Excited to be working with over 50 external organizations to make new #NCPguidelines a reality and work to implement in all settings. - Amy Melnick (@AmyMelnick1), Executive Director, National Coalition for Hospice and Palliative Care

Learn more about screening for risk of opioid abuse when initiating opioids for pain in the hospital and start doing it! Also, try using dictation for my notes to speed completion and reduce the time spent on documentation. - Meredith MacMartin (@GraniteDoc), palliative care doctor at Dartmouth-Hitchcock health system and Geisel  School of Medicine.

For me engaging with the academic networks to get the algorithms working to identify people better than by surprise question or the like and chatting more to the ED lot. - Ollie Minton (@drol007), Palliative care physician and researcher

My 2018 hospice and palliative medicine/care resolution is to read more journal articles AND then actually post a write-up of them in the spirit of what Pallimed was when Drew first started it. There is a lot of important research being done and it needs to be discussed more! - Christian Sinclair (@ctsinclair)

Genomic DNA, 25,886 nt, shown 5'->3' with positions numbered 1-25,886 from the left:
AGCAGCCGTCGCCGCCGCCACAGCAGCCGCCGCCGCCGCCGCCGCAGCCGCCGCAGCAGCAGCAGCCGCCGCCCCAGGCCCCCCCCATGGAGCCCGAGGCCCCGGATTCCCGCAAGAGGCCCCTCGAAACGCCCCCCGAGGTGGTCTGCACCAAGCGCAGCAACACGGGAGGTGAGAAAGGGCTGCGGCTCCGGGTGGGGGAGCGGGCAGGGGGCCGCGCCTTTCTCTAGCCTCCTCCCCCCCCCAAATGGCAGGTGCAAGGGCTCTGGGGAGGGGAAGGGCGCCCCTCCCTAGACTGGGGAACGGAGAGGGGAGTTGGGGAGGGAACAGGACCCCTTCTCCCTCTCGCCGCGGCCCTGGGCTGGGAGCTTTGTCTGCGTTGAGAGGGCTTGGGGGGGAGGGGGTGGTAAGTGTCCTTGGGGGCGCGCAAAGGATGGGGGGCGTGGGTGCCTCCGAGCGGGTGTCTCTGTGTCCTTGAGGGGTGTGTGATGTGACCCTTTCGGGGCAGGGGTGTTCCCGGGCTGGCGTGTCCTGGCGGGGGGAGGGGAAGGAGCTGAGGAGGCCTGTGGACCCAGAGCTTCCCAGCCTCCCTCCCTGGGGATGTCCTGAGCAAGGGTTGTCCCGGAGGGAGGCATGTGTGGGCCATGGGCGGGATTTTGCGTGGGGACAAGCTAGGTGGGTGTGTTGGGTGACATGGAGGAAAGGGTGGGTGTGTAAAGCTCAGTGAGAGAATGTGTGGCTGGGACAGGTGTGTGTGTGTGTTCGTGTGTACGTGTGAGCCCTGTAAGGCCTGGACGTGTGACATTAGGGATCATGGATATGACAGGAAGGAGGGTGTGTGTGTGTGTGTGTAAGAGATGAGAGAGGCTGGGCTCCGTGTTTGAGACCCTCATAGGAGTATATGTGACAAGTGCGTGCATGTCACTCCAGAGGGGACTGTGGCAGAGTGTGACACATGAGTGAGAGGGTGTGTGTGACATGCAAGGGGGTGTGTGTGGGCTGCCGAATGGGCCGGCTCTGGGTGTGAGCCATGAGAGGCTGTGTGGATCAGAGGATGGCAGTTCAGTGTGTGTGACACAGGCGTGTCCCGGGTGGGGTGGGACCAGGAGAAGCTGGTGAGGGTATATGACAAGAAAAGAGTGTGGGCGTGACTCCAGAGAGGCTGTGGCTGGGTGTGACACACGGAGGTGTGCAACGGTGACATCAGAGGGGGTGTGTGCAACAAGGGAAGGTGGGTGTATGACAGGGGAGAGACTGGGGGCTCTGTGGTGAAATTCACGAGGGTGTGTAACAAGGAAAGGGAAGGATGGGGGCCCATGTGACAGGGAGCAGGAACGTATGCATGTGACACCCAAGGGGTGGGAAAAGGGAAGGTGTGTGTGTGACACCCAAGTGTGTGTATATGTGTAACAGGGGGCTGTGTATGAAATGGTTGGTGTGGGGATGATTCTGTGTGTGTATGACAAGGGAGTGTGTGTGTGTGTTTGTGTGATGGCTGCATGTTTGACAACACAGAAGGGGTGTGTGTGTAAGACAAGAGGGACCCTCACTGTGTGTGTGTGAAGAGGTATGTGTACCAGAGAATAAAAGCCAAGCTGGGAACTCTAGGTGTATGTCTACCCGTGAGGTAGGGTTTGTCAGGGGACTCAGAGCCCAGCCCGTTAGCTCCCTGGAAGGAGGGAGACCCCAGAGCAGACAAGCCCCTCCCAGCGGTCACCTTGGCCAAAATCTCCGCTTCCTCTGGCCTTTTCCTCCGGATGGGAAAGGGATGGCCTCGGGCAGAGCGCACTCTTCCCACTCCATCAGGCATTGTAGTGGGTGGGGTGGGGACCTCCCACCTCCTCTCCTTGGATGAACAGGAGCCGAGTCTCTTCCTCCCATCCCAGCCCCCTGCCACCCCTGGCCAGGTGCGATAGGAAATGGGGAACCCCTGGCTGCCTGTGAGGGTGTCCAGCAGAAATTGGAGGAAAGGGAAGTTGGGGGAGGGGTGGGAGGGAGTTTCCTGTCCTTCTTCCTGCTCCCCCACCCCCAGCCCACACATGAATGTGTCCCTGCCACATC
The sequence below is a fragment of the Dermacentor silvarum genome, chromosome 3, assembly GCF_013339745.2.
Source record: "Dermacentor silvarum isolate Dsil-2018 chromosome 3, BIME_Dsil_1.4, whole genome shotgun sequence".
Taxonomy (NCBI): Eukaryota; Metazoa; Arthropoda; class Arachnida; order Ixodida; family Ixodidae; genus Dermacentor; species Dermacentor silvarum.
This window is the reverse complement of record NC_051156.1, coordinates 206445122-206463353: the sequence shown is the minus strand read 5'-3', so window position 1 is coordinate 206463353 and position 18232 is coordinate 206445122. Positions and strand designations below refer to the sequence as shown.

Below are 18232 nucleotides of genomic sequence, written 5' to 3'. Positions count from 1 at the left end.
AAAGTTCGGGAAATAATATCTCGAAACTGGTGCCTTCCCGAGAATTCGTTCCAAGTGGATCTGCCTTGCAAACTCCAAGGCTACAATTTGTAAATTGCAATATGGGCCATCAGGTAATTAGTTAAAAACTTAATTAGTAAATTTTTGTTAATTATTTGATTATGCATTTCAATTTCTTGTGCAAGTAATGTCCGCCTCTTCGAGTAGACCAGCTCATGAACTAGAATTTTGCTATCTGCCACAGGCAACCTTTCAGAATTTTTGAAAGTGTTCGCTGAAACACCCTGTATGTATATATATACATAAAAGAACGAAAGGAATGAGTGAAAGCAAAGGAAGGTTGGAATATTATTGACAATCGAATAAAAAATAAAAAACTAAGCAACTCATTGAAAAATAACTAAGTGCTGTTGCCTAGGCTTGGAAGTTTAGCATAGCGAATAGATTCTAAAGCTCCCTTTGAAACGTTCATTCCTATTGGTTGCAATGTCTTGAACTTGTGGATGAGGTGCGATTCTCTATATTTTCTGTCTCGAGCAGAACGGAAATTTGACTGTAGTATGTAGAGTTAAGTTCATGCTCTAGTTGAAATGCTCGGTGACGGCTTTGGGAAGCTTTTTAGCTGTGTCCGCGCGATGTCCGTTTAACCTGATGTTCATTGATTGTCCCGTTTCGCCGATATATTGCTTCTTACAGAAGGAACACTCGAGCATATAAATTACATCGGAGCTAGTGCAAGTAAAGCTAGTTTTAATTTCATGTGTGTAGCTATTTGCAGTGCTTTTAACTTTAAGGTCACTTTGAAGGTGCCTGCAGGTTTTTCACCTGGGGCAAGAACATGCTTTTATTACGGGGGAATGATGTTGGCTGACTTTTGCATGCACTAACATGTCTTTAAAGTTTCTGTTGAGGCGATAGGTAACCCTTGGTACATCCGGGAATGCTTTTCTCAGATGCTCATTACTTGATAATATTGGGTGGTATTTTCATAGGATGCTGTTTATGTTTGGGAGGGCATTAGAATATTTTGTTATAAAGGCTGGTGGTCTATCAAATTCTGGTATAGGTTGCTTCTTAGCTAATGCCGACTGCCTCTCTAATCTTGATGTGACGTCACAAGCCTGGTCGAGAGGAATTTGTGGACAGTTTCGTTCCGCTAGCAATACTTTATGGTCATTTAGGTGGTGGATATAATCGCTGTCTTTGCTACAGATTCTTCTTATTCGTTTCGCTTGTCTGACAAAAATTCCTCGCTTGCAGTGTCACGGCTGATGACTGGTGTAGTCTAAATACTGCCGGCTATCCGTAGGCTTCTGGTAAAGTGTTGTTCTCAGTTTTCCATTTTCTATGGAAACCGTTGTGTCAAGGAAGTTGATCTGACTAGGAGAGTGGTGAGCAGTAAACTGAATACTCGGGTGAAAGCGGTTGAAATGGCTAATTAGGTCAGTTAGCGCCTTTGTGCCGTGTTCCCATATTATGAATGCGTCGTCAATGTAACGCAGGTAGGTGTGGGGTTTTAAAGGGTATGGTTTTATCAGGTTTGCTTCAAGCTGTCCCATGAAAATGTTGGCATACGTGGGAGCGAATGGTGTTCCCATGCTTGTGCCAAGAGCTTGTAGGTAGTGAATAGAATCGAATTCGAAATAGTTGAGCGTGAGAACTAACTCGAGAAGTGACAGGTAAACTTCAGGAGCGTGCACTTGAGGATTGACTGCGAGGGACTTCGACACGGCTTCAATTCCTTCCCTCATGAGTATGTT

Some other thoughts on palliative care and hospice resolutions you might want to commit to:
- Contact your local, state and federal legislators for the first time ever (you can talk about the importance of hospice, palliative care, pending legislation about quality of life, etc)
- Read an entire hospice or palliative care textbook
- Submit a conference proposal
- Submit a letter to the editor (local newspaper, NYT, WaPo, medical journals)
- Start a Quality Improvement project around palliative care
- Participate in your first #hpm chat on Twitter (now monthly- subscribe for updates)
- Donate part of your coffee money monthly to a local, state, national or international organization supporting hospice and palliative care
- Mentor, coach or sponsor someone in hospice and palliative care to achieve more
- Write notes of appreciation instead of gifts for your peers and colleagues for holidays and birthdays
- Record a lecture video on a topic you know well and post it online (SlideShare, YouTube, etc)
- Write a post for Pallimed, GeriPal, or Palliverse
- Start your own blog, video channel, or other social media channel dedicated to palliative care knowledge

Feel free to add your own ideas below!

Christian Sinclair (@ctsinclair) is a palliative care doctor at the University of Kansas Health System, and resolution-making and resolution-breaking human being who strives to be better, but doesn't always get to where he wants to be.